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Flying winemaker club offers an exclusive take on wine tourism

Flying winemakers typically need to earn high scores and accolades before being able to travel around the world creating their own signature blends. The Vines wine club offers members the opportunity to experience this lifestyle in a different way.

The Vines was born out of a project in Mendoza, co-founded by Michael Evans and Pablo Gimenez Riili. Interested parties could buy parcels of vineyard land and work side by side with winemaker Santiago Achával. The collective, cooperative group has grown to 308 members and following on from its success, in early 2020, Evans established The Vines – an ‘explorers’ club’ with a focus on global travel.

The Vines has 76 members who travel the wine world and collaborate with winemakers to create their own wines, some of which are even labelled and bottled for sale by individual members. Wines are released when they’ve completed the appropriate barrel and bottle ageing terms.

This approach to wine tourism allows members to craft wines with industry giants from around the world, working side by side with winemakers such as the Mosel Valley’s Ernst Loosen and Montalcino’s Roberto Cipresso to blend unique wines of their own. The Vines also offers winemaking excursions to regions like the Willamette Valley, Napa, Paso, Champagne and Priorat.

Winemaker Ernst Loosen explains the terroirs of the Mosel during a blending session. Credit: The Vines

Regional culture and terroir

Marie Cecilie von Ahm is the director of site selection and head of wine education for The Vines. She identifies regions where members want to make their own wines and facilitate winemaking partnerships, such as with Champagne’s Drappier, where The Vines members can produce their own personal cuvées.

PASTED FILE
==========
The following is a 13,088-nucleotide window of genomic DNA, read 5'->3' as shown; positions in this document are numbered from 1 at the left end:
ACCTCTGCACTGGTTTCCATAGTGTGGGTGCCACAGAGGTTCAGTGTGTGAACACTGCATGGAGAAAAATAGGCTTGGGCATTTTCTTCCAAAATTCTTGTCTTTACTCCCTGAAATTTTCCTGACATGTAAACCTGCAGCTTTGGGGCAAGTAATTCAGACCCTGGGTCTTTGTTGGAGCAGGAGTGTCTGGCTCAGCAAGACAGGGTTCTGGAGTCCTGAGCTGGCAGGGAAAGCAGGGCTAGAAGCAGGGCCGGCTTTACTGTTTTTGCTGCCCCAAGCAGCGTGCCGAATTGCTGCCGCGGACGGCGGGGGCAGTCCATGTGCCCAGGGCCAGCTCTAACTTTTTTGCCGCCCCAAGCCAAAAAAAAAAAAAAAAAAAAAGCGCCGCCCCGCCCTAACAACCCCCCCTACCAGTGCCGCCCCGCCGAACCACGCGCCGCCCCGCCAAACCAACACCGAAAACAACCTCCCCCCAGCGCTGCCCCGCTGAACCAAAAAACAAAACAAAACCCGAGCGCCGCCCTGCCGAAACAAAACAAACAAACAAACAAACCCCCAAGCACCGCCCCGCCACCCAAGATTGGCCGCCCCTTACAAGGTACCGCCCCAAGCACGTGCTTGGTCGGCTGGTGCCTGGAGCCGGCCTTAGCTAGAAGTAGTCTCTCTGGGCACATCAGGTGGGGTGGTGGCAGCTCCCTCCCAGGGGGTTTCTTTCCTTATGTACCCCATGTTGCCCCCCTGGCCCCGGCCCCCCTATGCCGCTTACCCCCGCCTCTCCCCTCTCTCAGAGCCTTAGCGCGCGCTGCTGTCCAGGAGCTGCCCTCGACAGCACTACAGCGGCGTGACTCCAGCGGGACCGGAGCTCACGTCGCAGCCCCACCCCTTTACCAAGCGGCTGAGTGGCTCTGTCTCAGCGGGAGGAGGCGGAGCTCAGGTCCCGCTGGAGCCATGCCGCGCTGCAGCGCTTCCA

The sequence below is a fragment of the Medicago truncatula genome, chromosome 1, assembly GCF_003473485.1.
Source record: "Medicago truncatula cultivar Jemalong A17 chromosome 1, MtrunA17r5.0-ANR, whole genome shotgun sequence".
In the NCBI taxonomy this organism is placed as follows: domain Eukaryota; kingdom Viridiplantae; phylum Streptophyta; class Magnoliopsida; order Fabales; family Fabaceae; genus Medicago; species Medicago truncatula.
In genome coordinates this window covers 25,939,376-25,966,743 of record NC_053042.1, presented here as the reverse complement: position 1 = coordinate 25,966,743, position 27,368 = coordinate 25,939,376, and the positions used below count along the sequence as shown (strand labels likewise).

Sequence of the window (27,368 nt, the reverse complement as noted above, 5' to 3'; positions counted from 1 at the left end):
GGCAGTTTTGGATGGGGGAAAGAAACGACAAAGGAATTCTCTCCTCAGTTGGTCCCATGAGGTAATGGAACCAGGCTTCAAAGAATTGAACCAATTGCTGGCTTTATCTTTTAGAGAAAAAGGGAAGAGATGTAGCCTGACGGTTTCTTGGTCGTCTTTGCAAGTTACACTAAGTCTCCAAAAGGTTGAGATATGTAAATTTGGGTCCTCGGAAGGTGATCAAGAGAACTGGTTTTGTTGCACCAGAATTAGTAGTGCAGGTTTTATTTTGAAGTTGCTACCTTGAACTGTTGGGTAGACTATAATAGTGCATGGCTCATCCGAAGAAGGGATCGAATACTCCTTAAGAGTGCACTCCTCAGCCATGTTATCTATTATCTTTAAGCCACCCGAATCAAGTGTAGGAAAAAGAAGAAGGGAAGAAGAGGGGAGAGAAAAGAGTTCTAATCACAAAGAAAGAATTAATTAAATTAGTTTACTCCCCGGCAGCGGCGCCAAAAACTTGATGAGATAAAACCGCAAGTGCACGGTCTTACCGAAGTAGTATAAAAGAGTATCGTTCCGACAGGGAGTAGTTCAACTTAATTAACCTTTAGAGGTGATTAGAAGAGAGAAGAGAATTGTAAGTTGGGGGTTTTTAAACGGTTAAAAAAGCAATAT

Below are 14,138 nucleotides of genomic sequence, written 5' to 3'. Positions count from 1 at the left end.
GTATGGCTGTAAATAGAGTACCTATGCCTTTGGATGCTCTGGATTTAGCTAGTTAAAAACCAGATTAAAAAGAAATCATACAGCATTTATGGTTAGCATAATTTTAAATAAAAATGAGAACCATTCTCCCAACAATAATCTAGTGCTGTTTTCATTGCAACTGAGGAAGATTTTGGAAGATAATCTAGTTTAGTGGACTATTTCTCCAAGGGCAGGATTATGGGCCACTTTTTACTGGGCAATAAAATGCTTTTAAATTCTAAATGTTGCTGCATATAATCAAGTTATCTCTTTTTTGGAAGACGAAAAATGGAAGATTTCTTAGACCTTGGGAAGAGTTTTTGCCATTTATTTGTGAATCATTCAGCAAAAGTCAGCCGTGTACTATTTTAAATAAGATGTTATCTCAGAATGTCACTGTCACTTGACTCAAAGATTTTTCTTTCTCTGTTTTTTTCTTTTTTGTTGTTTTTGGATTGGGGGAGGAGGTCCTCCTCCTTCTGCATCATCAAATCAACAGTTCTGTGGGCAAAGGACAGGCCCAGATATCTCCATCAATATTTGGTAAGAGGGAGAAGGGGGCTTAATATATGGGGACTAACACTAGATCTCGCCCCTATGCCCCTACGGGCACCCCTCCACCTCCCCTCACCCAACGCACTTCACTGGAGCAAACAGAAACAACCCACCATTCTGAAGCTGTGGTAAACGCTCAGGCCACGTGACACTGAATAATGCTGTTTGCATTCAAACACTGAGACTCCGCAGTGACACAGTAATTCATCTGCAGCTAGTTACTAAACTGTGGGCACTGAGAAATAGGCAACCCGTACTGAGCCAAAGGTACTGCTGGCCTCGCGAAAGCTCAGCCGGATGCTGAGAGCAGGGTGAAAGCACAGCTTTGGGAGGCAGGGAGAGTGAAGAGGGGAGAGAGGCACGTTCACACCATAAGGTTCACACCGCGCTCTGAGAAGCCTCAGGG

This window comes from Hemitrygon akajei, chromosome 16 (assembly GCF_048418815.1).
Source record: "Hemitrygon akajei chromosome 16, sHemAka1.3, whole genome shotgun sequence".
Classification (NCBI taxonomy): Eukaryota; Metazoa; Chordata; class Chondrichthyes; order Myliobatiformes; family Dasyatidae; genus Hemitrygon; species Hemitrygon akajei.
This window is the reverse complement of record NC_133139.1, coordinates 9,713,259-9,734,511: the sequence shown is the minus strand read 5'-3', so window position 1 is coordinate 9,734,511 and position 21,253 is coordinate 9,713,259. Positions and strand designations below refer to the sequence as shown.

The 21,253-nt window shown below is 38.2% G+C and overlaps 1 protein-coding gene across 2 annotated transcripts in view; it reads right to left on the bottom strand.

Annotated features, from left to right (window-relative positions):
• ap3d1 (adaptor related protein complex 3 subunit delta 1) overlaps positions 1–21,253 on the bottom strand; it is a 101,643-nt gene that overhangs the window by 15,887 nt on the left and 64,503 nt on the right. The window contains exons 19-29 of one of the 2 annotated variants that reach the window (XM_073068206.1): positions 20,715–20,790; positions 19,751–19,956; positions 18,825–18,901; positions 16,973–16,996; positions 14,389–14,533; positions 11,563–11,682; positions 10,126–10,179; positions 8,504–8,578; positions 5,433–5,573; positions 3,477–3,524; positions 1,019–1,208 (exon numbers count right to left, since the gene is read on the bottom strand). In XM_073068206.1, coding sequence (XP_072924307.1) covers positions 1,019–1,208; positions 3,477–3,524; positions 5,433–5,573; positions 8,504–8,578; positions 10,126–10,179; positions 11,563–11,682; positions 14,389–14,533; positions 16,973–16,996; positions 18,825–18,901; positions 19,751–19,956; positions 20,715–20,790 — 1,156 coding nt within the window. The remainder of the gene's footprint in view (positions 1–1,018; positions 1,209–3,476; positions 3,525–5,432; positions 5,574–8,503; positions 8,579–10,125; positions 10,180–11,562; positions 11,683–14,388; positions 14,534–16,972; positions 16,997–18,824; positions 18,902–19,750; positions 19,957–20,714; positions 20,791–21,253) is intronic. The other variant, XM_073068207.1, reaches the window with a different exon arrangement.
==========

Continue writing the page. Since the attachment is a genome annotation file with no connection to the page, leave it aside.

‘We believe wines are comprehensive products of very special and unique places, so we spend time orienting guests to the region before they arrive. They are sent specific wines to taste,’ said von Ahm.

‘Once they’re on location, we spend a few days tasting the different terroirs of the region, learning about the history and culture and speaking with and learning from different winemakers. Only after that will they work with our partner wineries to make wines of their own from the region we’re visiting,’ she continued.

‘It is important that our guests from The Vines come to the Mosel to experience the region in person,’ said Ernst Loosen. ‘It is the only way for them to get a true understanding of the unique soils, culture and climate that we have.

‘By walking in our extremely steep, slate vineyards, they certainly gain an appreciation for the great effort that goes into wine growing here,’ Loosen continued. ‘It is that understanding of the region that guides them as they develop their own individual blends in the cellar. In the evenings, we always drink some older bottles – a very enlightening experience where they can taste for themselves the immense pleasure of matured Mosel Rieslings.’